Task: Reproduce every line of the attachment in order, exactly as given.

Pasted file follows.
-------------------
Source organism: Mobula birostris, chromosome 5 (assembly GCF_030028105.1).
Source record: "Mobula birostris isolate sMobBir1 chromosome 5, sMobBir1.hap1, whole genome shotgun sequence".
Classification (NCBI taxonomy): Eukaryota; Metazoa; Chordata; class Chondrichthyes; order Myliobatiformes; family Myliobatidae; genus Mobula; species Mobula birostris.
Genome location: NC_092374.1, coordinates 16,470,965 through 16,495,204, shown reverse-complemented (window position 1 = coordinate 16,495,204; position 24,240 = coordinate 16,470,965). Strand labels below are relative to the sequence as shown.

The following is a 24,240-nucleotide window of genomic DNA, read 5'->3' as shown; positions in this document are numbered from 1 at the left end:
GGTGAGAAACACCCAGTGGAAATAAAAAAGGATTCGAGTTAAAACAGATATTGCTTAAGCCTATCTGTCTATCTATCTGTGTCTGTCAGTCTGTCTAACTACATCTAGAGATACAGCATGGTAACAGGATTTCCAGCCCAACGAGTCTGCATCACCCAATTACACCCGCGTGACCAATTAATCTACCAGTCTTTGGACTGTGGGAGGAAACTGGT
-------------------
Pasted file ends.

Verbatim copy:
Source organism: Mobula birostris, chromosome 5 (assembly GCF_030028105.1).
Source record: "Mobula birostris isolate sMobBir1 chromosome 5, sMobBir1.hap1, whole genome shotgun sequence".
Classification (NCBI taxonomy): Eukaryota; Metazoa; Chordata; class Chondrichthyes; order Myliobatiformes; family Myliobatidae; genus Mobula; species Mobula birostris.
Genome location: NC_092374.1, coordinates 16,470,965 through 16,495,204, shown reverse-complemented (window position 1 = coordinate 16,495,204; position 24,240 = coordinate 16,470,965). Strand labels below are relative to the sequence as shown.

The following is a 24,240-nucleotide window of genomic DNA, read 5'->3' as shown; positions in this document are numbered from 1 at the left end:
GGTGAGAAACACCCAGTGGAAATAAAAAAGGATTCGAGTTAAAACAGATATTGCTTAAGCCTATCTGTCTATCTATCTGTGTCTGTCAGTCTGTCTAACTACATCTAGAGATACAGCATGGTAACAGGATTTCCAGCCCAACGAGTCTGCATCACCCAATTACACCCGCGTGACCAATTAATCTACCAGTCTTTGGACTGTGGGAGGAAACTGGT